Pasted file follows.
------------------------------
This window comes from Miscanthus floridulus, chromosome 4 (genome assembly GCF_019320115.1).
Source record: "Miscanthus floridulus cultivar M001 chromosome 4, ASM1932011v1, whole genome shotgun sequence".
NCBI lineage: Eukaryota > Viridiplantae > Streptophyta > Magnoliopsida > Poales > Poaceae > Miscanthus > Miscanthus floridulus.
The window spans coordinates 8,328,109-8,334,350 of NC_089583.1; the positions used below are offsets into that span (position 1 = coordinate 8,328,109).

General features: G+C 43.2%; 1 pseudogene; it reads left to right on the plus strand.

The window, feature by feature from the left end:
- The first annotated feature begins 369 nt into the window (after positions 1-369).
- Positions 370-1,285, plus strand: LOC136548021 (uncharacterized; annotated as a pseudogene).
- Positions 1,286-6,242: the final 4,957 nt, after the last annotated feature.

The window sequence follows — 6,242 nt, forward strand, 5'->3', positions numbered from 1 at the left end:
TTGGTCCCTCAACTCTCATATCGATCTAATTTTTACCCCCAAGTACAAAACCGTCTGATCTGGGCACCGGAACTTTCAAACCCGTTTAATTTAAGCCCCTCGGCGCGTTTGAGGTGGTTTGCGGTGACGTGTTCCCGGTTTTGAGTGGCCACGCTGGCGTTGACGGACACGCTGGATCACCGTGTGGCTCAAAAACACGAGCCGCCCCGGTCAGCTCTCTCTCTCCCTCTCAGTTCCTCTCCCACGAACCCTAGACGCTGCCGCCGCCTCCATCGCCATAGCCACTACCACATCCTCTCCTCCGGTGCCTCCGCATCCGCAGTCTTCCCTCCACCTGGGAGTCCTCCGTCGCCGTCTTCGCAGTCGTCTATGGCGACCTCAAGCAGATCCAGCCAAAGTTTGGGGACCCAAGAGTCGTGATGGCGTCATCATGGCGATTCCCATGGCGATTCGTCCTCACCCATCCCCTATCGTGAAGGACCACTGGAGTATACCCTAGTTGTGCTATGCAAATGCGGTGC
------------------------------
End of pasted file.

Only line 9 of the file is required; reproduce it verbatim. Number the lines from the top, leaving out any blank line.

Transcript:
- Positions 1,286-6,242: the final 4,957 nt, after the last annotated feature.